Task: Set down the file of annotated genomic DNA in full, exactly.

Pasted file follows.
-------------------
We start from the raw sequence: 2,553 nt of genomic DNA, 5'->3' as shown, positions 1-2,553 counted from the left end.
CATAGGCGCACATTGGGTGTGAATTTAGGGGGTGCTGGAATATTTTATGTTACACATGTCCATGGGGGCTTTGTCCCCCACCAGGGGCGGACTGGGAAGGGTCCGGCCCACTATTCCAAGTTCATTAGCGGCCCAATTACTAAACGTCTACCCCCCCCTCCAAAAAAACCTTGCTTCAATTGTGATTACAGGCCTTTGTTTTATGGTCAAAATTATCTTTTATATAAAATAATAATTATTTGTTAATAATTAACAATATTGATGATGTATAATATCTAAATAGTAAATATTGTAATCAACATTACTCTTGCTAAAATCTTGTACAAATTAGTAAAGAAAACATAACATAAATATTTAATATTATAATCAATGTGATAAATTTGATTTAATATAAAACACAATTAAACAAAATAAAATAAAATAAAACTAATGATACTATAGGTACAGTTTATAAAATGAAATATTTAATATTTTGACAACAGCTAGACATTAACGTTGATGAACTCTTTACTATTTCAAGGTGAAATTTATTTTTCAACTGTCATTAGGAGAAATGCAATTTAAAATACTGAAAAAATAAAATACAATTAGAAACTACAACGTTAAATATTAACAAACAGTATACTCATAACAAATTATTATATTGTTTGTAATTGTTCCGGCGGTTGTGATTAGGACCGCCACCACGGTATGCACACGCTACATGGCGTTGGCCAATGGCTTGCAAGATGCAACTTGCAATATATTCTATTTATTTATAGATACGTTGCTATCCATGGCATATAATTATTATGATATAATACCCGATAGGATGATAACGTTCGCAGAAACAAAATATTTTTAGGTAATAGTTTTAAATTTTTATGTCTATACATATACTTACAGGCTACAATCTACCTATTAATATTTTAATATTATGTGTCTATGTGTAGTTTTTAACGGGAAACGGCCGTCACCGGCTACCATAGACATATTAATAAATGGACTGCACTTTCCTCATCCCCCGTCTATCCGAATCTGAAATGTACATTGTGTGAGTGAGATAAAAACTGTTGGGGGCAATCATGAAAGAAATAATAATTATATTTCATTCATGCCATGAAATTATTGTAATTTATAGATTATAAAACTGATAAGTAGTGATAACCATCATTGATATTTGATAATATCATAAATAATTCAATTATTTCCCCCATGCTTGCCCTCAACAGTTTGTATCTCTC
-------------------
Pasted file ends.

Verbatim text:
We start from the raw sequence: 2,553 nt of genomic DNA, 5'->3' as shown, positions 1-2,553 counted from the left end.
CATAGGCGCACATTGGGTGTGAATTTAGGGGGTGCTGGAATATTTTATGTTACACATGTCCATGGGGGCTTTGTCCCCCACCAGGGGCGGACTGGGAAGGGTCCGGCCCACTATTCCAAGTTCATTAGCGGCCCAATTACTAAACGTCTACCCCCCCCTCCAAAAAAACCTTGCTTCAATTGTGATTACAGGCCTTTGTTTTATGGTCAAAATTATCTTTTATATAAAATAATAATTATTTGTTAATAATTAACAATATTGATGATGTATAATATCTAAATAGTAAATATTGTAATCAACATTACTCTTGCTAAAATCTTGTACAAATTAGTAAAGAAAACATAACATAAATATTTAATATTATAATCAATGTGATAAATTTGATTTAATATAAAACACAATTAAACAAAATAAAATAAAATAAAACTAATGATACTATAGGTACAGTTTATAAAATGAAATATTTAATATTTTGACAACAGCTAGACATTAACGTTGATGAACTCTTTACTATTTCAAGGTGAAATTTATTTTTCAACTGTCATTAGGAGAAATGCAATTTAAAATACTGAAAAAATAAAATACAATTAGAAACTACAACGTTAAATATTAACAAACAGTATACTCATAACAAATTATTATATTGTTTGTAATTGTTCCGGCGGTTGTGATTAGGACCGCCACCACGGTATGCACACGCTACATGGCGTTGGCCAATGGCTTGCAAGATGCAACTTGCAATATATTCTATTTATTTATAGATACGTTGCTATCCATGGCATATAATTATTATGATATAATACCCGATAGGATGATAACGTTCGCAGAAACAAAATATTTTTAGGTAATAGTTTTAAATTTTTATGTCTATACATATACTTACAGGCTACAATCTACCTATTAATATTTTAATATTATGTGTCTATGTGTAGTTTTTAACGGGAAACGGCCGTCACCGGCTACCATAGACATATTAATAAATGGACTGCACTTTCCTCATCCCCCGTCTATCCGAATCTGAAATGTACATTGTGTGAGTGAGATAAAAACTGTTGGGGGCAATCATGAAAGAAATAATAATTATATTTCATTCATGCCATGAAATTATTGTAATTTATAGATTATAAAACTGATAAGTAGTGATAACCATCATTGATATTTGATAATATCATAAATAATTCAATTATTTCCCCCATGCTTGCCCTCAACAGTTTGTATCTCTC